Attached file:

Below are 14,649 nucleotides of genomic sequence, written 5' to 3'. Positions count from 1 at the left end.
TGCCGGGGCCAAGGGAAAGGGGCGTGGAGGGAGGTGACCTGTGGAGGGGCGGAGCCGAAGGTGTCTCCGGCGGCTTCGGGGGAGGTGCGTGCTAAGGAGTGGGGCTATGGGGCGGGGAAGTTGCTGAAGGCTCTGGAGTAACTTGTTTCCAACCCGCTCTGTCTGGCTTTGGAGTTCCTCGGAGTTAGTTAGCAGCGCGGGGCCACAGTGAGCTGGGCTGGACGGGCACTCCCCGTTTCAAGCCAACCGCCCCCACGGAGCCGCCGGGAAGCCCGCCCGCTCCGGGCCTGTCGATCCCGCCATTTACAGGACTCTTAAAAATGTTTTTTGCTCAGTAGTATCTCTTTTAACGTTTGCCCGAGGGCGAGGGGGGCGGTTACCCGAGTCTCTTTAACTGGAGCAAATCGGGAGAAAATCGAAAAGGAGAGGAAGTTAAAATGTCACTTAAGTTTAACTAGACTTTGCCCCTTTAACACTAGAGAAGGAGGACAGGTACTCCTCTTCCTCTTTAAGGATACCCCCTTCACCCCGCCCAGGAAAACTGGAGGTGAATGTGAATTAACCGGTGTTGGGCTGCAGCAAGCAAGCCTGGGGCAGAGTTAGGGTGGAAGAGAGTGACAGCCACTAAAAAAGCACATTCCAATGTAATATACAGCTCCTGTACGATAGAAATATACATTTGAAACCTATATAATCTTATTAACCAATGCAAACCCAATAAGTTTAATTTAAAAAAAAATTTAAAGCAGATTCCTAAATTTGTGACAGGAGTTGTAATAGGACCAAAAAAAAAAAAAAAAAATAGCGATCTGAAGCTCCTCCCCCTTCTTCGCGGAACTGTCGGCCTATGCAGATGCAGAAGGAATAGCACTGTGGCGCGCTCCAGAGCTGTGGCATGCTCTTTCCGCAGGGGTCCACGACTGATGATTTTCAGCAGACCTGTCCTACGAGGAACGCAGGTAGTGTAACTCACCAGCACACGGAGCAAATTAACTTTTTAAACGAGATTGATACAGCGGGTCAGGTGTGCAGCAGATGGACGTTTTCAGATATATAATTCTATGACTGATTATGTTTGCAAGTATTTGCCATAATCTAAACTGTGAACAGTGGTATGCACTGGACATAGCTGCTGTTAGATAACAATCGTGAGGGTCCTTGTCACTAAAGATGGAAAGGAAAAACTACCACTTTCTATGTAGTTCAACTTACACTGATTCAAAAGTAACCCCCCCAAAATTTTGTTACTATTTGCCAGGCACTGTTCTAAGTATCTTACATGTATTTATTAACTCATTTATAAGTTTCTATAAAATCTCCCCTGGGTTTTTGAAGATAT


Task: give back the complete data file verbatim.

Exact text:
Below are 14,649 nucleotides of genomic sequence, written 5' to 3'. Positions count from 1 at the left end.
TGCCGGGGCCAAGGGAAAGGGGCGTGGAGGGAGGTGACCTGTGGAGGGGCGGAGCCGAAGGTGTCTCCGGCGGCTTCGGGGGAGGTGCGTGCTAAGGAGTGGGGCTATGGGGCGGGGAAGTTGCTGAAGGCTCTGGAGTAACTTGTTTCCAACCCGCTCTGTCTGGCTTTGGAGTTCCTCGGAGTTAGTTAGCAGCGCGGGGCCACAGTGAGCTGGGCTGGACGGGCACTCCCCGTTTCAAGCCAACCGCCCCCACGGAGCCGCCGGGAAGCCCGCCCGCTCCGGGCCTGTCGATCCCGCCATTTACAGGACTCTTAAAAATGTTTTTTGCTCAGTAGTATCTCTTTTAACGTTTGCCCGAGGGCGAGGGGGGCGGTTACCCGAGTCTCTTTAACTGGAGCAAATCGGGAGAAAATCGAAAAGGAGAGGAAGTTAAAATGTCACTTAAGTTTAACTAGACTTTGCCCCTTTAACACTAGAGAAGGAGGACAGGTACTCCTCTTCCTCTTTAAGGATACCCCCTTCACCCCGCCCAGGAAAACTGGAGGTGAATGTGAATTAACCGGTGTTGGGCTGCAGCAAGCAAGCCTGGGGCAGAGTTAGGGTGGAAGAGAGTGACAGCCACTAAAAAAGCACATTCCAATGTAATATACAGCTCCTGTACGATAGAAATATACATTTGAAACCTATATAATCTTATTAACCAATGCAAACCCAATAAGTTTAATTTAAAAAAAAATTTAAAGCAGATTCCTAAATTTGTGACAGGAGTTGTAATAGGACCAAAAAAAAAAAAAAAAAATAGCGATCTGAAGCTCCTCCCCCTTCTTCGCGGAACTGTCGGCCTATGCAGATGCAGAAGGAATAGCACTGTGGCGCGCTCCAGAGCTGTGGCATGCTCTTTCCGCAGGGGTCCACGACTGATGATTTTCAGCAGACCTGTCCTACGAGGAACGCAGGTAGTGTAACTCACCAGCACACGGAGCAAATTAACTTTTTAAACGAGATTGATACAGCGGGTCAGGTGTGCAGCAGATGGACGTTTTCAGATATATAATTCTATGACTGATTATGTTTGCAAGTATTTGCCATAATCTAAACTGTGAACAGTGGTATGCACTGGACATAGCTGCTGTTAGATAACAATCGTGAGGGTCCTTGTCACTAAAGATGGAAAGGAAAAACTACCACTTTCTATGTAGTTCAACTTACACTGATTCAAAAGTAACCCCCCCAAAATTTTGTTACTATTTGCCAGGCACTGTTCTAAGTATCTTACATGTATTTATTAACTCATTTATAAGTTTCTATAAAATCTCCCCTGGGTTTTTGAAGATAT